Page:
The hollow head of Atzmony’s ceramic dog is torn ferociously, punctured in its right side. One eye is missing too, leaving a gaping hole through which the viewer can gaze into the cavity. The head is a thick shell, coarse and ruffled. The surface texture is cracked and furrowed. The head was built by pressing (forcefully pressing a clay surface to the mold), and each of the heads was finished differently: one is made of porcelain (figure 5) and remains white; another is coated throughout with shiny bronze paint; another is covered by stains made with a wide brush in dark grey on a white background; yet another is covered by stains that drip down sloppily. Apart from the white head, the paint-laying seems as a mutilation of the three-dimensional image, like a vandalizing graffiti. This is a rather aggressive outburst toward the head substrate, which suffered some abuse like that inflicted by the real dog on his human victims.
When they are placed side by side on a shelf, the Saint Bernard heads are reminiscent of a series of masks. In Sobibor, the mask is an additional rung in the ladder of evil. The inversion of identity is a component present in many of the Sobibor memories that are transformed into clay. The familiar, compassionate dog becomes a monster. Yet it now becomes the “mensch”; the dogs are the prisoners. The execution grounds in the camp are called “lazaret” (hospital). Many mental torments that the prisoners undergo are based on mockery, on execution decrees that are disguised as flattery.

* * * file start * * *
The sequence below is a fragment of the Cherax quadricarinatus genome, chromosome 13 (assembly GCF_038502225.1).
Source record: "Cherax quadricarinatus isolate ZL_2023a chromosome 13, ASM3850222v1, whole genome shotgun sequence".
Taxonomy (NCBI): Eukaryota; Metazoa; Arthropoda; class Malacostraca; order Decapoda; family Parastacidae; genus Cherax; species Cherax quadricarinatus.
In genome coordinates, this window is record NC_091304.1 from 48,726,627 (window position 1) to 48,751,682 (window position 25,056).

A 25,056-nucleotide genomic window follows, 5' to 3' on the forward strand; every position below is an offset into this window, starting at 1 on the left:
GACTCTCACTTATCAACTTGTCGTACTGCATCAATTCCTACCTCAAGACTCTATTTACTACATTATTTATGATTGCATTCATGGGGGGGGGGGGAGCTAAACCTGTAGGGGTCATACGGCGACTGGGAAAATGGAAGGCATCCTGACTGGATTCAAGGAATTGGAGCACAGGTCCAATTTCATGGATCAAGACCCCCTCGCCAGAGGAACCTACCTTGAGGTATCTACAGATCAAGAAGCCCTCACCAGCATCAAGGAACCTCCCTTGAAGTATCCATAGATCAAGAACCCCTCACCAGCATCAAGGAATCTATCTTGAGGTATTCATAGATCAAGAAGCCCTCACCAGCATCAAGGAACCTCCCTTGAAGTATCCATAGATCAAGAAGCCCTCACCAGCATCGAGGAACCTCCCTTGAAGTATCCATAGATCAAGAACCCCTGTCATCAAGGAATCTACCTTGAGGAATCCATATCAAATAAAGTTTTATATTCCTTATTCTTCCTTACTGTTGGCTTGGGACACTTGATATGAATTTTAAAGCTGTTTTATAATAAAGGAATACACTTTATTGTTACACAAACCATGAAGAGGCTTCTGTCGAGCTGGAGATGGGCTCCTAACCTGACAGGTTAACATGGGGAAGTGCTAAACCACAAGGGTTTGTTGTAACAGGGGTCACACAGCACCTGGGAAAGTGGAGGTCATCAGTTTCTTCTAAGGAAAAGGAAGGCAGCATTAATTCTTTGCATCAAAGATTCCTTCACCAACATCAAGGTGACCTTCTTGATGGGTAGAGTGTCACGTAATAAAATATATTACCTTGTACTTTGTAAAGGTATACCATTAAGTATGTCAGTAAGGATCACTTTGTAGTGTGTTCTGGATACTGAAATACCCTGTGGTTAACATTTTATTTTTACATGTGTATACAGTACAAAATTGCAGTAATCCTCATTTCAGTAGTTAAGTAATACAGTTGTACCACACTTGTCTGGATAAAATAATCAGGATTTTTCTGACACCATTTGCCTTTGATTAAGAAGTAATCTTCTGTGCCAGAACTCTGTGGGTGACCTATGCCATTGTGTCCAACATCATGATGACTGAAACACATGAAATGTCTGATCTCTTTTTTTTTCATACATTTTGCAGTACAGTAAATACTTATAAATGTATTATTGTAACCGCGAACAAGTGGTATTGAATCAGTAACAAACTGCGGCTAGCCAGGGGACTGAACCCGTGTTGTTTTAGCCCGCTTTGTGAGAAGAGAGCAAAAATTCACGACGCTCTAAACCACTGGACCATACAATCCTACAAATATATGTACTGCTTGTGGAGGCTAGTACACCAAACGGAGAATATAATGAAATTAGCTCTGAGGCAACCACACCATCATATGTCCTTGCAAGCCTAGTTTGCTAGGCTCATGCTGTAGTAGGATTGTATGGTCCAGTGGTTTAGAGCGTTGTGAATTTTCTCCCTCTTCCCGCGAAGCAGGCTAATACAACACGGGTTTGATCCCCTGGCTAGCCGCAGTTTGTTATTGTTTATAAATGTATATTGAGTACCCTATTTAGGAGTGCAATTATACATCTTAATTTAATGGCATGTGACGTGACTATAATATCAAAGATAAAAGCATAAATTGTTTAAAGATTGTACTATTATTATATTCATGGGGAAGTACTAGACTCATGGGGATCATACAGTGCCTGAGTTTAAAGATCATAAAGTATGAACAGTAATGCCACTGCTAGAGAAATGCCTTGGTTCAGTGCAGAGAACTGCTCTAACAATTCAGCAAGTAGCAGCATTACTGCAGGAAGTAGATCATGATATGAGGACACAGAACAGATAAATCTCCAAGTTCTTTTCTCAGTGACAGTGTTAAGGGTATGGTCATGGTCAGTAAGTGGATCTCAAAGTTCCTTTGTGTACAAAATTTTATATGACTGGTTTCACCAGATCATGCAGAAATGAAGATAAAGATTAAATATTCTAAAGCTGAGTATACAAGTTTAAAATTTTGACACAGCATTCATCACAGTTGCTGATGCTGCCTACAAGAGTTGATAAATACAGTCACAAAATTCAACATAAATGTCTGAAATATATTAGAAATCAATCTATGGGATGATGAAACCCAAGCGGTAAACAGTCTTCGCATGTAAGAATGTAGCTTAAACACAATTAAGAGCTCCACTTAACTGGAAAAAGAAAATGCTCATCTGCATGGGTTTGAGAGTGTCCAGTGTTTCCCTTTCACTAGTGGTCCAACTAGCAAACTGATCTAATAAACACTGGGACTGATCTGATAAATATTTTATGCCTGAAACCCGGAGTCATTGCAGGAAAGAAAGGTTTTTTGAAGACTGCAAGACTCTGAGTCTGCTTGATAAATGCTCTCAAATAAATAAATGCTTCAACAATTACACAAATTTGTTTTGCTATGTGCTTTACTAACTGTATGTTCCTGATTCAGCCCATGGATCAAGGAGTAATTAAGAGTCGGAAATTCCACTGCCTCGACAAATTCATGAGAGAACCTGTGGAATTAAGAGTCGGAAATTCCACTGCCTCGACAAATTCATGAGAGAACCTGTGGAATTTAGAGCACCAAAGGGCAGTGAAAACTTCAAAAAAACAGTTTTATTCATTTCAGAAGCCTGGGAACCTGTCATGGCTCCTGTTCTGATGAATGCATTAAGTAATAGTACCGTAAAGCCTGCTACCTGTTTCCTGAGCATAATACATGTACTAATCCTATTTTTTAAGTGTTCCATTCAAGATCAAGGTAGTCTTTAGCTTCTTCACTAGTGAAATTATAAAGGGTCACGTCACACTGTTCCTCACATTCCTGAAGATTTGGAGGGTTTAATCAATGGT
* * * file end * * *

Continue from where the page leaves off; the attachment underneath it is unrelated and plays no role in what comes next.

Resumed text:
Atzmony’s creation contains many inversion games of varying intensities and procedures. By means of the clay dog, she reconstructs the memory of torture in the Holocaust. She refers to mechanisms of reproduction, of duplication, of inversion between victim and executioner – perhaps because of the understanding that the memory and circumstances of the Holocaust cannot be grasped and fathomed, as she says, since this event is unlike any other thing that we know. In fact, the inversion is a means of repression: being there in the past and here in the present at the same time. Atzmony says:
“My relation to the Holocaust… touches upon injury and pain. I cannot think of my father’s heroism but of the loss and the realization that struck me when I grasped, in one of my early visits, how the Nazi killing machine passed from sporadic to mass operation. From this I leapt to processing.